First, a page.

Pharmacodynamics

Mechanism of Action

Lemborexant is a competitive antagonist of both orexin receptors, OX1R and OX2R, with a higher affinity for OX2R. It belongs to the pharmacologic class of orexin receptor antagonists. The orexin neuropeptide signaling system is a central promoter of wakefulness. Blocking the binding of wake-promoting neuropeptides orexin A and orexin B to receptors OX1R and OX2R is thought to suppress wake drive.

Cardiac Electrophysiology

The effect of lemborexant on the QTc interval using a high precision analysis was measured in multiple dose studies in human patients administered daily doses up to 75 mg. The concentration-response relationship was analyzed using a linear mixed-effects model. The model-predicted QTc effect at the highest observed concentration was 1.1 msec (90% CI: –3.49 to 5.78), indicating that a QTc prolongation effect >10 msec could be excluded at a dose 7.5-times the maximum recommended dose. Thus, lemborexant does not prolong the QTc interval at clinically relevant doses.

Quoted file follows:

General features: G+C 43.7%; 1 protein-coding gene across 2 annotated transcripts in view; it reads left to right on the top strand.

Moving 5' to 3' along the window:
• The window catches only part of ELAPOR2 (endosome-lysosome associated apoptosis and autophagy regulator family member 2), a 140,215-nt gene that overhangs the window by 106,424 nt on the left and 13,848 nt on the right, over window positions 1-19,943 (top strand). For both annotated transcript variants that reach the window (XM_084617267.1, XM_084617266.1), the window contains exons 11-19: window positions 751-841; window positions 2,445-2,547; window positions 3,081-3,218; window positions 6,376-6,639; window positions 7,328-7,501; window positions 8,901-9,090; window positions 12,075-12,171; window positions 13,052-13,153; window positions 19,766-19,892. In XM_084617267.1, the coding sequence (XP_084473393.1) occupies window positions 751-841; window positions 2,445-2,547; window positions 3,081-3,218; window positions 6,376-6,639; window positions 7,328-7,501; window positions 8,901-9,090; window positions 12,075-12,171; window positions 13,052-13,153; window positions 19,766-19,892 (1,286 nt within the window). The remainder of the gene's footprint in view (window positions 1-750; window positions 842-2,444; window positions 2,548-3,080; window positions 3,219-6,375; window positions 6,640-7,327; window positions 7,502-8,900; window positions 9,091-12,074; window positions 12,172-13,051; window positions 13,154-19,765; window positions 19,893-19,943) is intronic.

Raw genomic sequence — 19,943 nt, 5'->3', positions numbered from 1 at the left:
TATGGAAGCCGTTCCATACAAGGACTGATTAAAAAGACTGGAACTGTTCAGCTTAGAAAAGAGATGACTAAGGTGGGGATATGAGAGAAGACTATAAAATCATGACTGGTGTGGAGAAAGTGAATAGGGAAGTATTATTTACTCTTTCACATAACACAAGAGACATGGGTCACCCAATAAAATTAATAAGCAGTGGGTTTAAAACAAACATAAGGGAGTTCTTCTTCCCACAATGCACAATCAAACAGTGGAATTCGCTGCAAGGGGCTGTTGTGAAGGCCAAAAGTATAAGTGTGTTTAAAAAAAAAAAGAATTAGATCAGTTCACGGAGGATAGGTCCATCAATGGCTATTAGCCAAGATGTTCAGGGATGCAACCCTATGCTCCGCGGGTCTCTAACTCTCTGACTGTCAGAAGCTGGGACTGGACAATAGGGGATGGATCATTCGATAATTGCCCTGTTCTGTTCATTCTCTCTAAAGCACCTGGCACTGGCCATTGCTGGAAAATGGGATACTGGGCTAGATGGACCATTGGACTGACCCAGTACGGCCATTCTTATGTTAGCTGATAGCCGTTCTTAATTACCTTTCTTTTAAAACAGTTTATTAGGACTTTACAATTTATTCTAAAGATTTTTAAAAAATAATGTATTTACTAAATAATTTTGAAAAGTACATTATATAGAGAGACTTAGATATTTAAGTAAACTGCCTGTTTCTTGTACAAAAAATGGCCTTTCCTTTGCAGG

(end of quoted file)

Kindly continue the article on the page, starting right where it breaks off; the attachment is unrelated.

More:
Clinical Studies

Lemborexant was evaluated for efficacy and safety in 2 clinical trials (each with >900 patients) in patients with insomnia characterized by difficulties with sleep onset and/or sleep maintenance.